When a cyclone forms in the ocean, sharks get sucked into the storm. This phenomenon is called a Sharksnado, and it gained attention after the 2013 made-for-TV film Sharknado.
In Sharknado, sharks are sucked into the storm and dropped onto Los Angeles. They wreak havoc and kill.
A storm forms off the coast of Mexico and drives sharks north. Tornados pick up these shark-laden waterspouts, and drop them on Los Angeles.
Despite its implausible premise, sharksnado manages to be entertaining. Its mash-up of disaster and monster movies is fun to watch, and its actors deliver cringe-worthy performances.
But there are several issues with the movie. For one, sharks don’t tend to eat humans unless they are attracted to them or confused for their usual prey.
But that doesn’t mean that a tornado-filled sharknado wouldn’t kill people. Rather, it might cause people to flee for their lives as the sharks swarm them.
In the Syfy channel movie sharksnado, a hurricane drives all manner of sharks north to Los Angeles. These man-eating creatures are flung by water spouts into the city’s streets and gobbled up as hurricane waters flood the city.
As the storm reaches inland, Fin and his gang try to defeat it as if it were a living entity. They bat meteorites haphazardly into it, and later use electrified cannon balls and laser beams to blast it into dissipation.
Tornadoes have been known to pick up all kinds of heavy objects, including trains and cows. They can withstand the weight of great white sharks. They can also be subjected to pressure changes and other effects. Despite what the movies may tell us, the chances of sharks escaping a tornado and attacking humans are pretty slim.
A tornado sucks up man-eating sharks and hurls them out over Los Angeles in the first film of Syfy’s so-bad-it’s-amazing shark disaster movies. This wacky twist on a typical tornado disaster was the most popular shark movie of its summer, thanks to its defiantly over-the-top absurdity.
So far, sharknados have been triggered by a variety of factors. Mostly, though, the storms are caused by waterspouts, which are created by a hurricane or tornado and cause them to scoop up small fish.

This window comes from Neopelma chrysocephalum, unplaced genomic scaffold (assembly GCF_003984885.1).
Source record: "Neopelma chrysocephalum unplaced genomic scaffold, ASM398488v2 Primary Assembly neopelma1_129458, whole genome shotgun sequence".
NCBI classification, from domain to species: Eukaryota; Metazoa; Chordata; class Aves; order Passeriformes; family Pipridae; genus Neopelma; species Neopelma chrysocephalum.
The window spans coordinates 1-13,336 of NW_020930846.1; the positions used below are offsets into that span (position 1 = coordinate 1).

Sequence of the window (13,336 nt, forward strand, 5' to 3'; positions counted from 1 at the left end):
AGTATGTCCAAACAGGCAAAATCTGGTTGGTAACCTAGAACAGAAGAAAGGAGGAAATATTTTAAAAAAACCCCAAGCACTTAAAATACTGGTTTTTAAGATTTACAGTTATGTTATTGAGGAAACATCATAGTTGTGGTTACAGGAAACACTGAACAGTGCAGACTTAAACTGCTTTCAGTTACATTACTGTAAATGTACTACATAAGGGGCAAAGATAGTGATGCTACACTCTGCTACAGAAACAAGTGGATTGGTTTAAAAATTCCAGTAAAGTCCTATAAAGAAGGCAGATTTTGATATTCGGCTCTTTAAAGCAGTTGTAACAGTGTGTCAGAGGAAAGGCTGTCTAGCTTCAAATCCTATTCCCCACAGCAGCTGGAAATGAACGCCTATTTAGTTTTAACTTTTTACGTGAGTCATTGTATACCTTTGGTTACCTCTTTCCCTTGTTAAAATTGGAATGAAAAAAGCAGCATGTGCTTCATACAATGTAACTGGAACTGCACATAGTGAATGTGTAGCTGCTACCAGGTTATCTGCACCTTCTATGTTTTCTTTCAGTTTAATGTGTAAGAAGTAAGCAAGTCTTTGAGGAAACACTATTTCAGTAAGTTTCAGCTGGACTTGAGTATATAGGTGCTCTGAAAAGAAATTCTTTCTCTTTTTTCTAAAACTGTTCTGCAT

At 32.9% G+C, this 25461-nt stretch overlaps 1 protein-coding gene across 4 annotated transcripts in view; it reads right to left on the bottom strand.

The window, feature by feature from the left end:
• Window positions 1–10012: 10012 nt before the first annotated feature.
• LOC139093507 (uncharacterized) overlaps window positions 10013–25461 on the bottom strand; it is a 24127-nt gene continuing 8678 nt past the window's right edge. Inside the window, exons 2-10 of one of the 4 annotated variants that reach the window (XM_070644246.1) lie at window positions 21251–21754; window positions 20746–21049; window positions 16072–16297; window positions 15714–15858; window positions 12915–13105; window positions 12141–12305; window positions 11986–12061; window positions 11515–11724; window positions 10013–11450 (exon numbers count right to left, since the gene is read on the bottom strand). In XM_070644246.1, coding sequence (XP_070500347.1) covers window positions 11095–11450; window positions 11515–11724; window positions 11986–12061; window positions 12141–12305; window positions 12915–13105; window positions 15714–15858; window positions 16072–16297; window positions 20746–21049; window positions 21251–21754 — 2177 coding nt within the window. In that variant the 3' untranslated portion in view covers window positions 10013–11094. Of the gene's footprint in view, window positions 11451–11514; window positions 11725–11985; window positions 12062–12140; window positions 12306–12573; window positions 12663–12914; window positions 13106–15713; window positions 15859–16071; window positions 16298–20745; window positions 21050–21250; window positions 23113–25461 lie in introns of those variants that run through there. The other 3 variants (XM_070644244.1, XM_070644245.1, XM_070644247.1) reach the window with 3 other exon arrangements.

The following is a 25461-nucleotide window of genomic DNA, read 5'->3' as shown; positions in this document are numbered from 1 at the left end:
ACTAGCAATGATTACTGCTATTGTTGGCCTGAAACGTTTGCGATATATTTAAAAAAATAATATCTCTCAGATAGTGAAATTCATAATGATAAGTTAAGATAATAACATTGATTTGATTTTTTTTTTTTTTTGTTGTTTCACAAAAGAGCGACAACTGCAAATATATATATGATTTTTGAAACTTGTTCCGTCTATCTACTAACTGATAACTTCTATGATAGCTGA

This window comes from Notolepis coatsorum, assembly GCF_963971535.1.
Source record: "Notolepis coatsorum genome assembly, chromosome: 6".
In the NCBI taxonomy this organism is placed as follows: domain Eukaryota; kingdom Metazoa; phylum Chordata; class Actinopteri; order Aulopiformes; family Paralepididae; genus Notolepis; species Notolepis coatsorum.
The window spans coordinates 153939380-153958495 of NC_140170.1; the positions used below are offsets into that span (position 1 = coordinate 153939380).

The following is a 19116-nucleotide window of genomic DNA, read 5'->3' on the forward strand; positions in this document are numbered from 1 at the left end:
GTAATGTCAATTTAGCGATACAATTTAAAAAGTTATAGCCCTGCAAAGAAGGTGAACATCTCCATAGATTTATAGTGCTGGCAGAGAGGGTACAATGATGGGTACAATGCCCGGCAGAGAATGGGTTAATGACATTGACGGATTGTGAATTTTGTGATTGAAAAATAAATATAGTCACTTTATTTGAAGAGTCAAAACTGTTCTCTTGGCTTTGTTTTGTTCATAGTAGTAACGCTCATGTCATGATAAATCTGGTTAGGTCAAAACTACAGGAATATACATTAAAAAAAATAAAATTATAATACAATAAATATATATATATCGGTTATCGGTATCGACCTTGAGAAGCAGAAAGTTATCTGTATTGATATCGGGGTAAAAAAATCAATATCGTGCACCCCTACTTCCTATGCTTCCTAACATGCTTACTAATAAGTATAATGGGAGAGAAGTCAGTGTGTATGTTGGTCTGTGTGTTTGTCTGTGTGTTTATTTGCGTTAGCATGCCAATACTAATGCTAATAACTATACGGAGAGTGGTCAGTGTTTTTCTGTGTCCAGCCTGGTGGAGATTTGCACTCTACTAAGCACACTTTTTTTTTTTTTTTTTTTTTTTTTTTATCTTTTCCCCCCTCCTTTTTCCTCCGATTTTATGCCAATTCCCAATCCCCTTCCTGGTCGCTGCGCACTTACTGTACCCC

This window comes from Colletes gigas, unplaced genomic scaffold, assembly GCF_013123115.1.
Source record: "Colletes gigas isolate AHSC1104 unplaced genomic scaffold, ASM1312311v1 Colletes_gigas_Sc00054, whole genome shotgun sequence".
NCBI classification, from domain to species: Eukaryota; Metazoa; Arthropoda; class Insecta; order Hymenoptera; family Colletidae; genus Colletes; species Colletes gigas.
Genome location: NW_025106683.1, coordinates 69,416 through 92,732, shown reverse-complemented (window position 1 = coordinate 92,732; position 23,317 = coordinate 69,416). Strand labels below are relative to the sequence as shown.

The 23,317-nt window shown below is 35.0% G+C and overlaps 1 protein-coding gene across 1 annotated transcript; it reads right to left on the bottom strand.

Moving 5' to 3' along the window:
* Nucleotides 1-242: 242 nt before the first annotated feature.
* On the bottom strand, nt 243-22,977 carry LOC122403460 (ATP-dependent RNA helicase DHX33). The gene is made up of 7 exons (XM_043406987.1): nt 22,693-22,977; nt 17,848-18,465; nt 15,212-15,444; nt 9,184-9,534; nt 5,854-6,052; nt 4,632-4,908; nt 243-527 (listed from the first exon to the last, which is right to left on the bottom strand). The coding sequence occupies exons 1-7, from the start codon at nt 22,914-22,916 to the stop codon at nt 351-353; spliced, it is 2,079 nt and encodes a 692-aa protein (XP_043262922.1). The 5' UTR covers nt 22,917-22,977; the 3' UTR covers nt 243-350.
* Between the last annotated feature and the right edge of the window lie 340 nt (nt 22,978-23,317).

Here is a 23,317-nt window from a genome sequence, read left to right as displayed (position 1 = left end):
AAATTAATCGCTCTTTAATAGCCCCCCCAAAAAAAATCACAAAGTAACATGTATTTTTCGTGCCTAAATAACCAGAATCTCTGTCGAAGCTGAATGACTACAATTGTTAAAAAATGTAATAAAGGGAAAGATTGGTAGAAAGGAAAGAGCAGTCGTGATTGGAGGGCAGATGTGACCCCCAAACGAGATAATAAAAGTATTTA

As a result, it’s unlikely that the sharknados will be able to pick up larger animals like man-eating sharks. However, it is possible for smaller species to get sucked into the tornadoes, as happened in Marksville, Louisiana; Odzaci, Serbia; and Lajamanu, Australia. In addition, it’s not impossible that sharks could die upon falling out of a waterspout, but they aren’t likely to bite humans if they do.
A freak hurricane sucks in man-eating sharks and scoops them up into water spouts before dumping seawater all over Los Angeles. Bar-owner Fin Shepherd and his friends head to rescue April and her daughter, Claudia, after the bar is ruined in a storm.
Group Reaches April’s House
The group reaches April’s house before it is destroyed in flooding and a tornado hits the area. April’s boyfriend, Collin, is eaten by the sharks, but the rest of the group escapes unharmed.
As the sharknado spreads, Fin and his friends are able to defeat it by using various methods. They use chainsaws, shotguns, handguns, helicopters, crudely made bombs and selfless acts of brawny heroism.
The Sharksnado franchise has been a campy social-media sensation since it first debuted in 2013, but it’s about to go out with a bang. Syfy has greenlit a sixth and final film, and it will feature time travel.
According to TV Line, the finale will follow Fin Shepard (Ian Ziering) as he attempts to save the world and resurrect his family. He must travel back in time to stop the first sharknado that started it all.
Along the way, he’ll battle Nazis, dinosaurs, knights and Noah’s Ark. He’ll also find his daughter Claudia, who is now a politician, and her new husband, Skye (Scott Wilson).